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Scientists Hack Cellular Machinery, Create First Artificial Ribosome

Scientists Hack Cellular Machinery, Create First Artificial Ribosome

by Giulio PriscoJuly 30, 2015

Scientists at the University of Illinois at Chicago and Northwestern University have created an artificial ribosome that works like a natural one. The ribosome is the cellular complex of proteins and RNA molecules that synthesizes proteins in living cells. The development could open the way to creating custom designer proteins.

The artificial ribosome, called Ribo-T, was created in the laboratories of Alexander Mankin, director of the UIC College of Pharmacy’s Center for Biomolecular Sciences, and Northwestern’s Michael Jewett, assistant professor of chemical and biological engineering.

The research is published in a Nature article titled “Protein synthesis by ribosomes with tethered subunits,” with a review titled “Synthetic biology: Ribosomal ties that bind.” Both Nature papers are paywalled, but Nature News has a summary titled “Hacked molecular machine could pump out custom proteins.”

Hacking the Protein Synthesis Machine to Create Designer Proteins

Ribo-TRibosomes read molecular instructions encoded in RNA templates transcribed from DNA, and assemble amino acids into proteins according to the instructions in a process called translation. Natural ribosomes have two subunits, one large and one small, which come together to build a protein and separate from each other once the target protein is complete. Each subunit later joins another matching subunit to build another protein.

Previous effort to create functional synthetic ribosomes with new properties – such as the ability to build designer proteins – were complicated by artificial ribosome subunits coming together with natural ones, reducing the cell’s ability to produce normal proteins. In the engineered ribosome Ribo-T, two artificial subunits are permanently linked together by a molecular tether. In the image, two polyadenine RNA tethers (red) link Ribo-T’s two engineered ribosomal subunits, small (left) and large (right).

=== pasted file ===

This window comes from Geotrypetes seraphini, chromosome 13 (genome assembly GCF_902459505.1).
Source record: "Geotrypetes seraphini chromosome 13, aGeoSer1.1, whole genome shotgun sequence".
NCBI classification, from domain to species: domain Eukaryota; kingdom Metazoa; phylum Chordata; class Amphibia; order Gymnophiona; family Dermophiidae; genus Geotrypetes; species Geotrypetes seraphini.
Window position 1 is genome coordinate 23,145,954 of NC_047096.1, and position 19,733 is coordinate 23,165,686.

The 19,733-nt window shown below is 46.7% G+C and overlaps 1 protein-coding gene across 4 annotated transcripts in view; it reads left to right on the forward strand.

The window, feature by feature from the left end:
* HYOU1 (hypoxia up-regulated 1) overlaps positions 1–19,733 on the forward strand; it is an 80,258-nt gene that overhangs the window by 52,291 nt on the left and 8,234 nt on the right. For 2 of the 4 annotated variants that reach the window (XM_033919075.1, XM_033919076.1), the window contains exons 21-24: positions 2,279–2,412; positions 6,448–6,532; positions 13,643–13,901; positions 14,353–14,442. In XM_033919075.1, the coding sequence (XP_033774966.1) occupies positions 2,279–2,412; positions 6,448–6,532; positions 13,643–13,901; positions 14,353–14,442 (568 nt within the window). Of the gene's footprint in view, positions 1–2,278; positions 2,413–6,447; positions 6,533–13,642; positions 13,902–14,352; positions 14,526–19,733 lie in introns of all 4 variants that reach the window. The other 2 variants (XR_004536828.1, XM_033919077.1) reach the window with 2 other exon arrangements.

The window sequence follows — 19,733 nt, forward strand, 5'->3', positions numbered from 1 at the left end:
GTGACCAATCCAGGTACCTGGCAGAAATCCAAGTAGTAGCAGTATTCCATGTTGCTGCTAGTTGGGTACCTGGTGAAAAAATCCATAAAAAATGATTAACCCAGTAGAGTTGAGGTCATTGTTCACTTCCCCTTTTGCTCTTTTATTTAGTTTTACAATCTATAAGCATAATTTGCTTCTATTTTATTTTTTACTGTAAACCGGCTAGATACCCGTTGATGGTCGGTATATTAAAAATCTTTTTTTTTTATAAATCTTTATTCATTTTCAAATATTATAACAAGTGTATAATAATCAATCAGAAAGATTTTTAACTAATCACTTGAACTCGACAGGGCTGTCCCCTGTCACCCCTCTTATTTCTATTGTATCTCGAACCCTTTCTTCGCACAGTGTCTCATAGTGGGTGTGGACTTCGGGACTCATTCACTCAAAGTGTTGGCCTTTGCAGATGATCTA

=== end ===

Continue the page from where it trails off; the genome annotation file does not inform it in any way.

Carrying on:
It was previously believed that the ability of the two ribosomal subunits to separate was required for protein synthesis, but the research results show that it isn’t. Ribo-T could build proteins in a test-tube, and it was able to build enough protein in bacterial cells that lacked natural ribosomes to keep the bacteria alive.

“What we were ultimately able to do was show that by creating an engineered ribosome where the ribosomal RNA is shared between the two subunits and linked by these small tethers, we could actually create a dual translation system,” said Jewett.

Our new protein-making factory holds promise to expand the genetic code in a unique and transformative way, providing exciting opportunities for synthetic biology and biomolecular engineering.

“This is an exciting tool to explore ribosomal functions by experimenting with the most critical parts of the protein synthesis machine, which previously were ‘untouchable,'” added Mankin.

The research development could allow scientists to better understand protein synthesis, explore how antibiotics work and convert cells into custom chemical factories. The researchers will further study what the system can do for synthetic biology, perhaps producing new antibiotics or unnatural polymers. “We’re just at the leading edge,” said Jewett.

Images from Nature, University of Illinois at Chicago, and Northwestern University.

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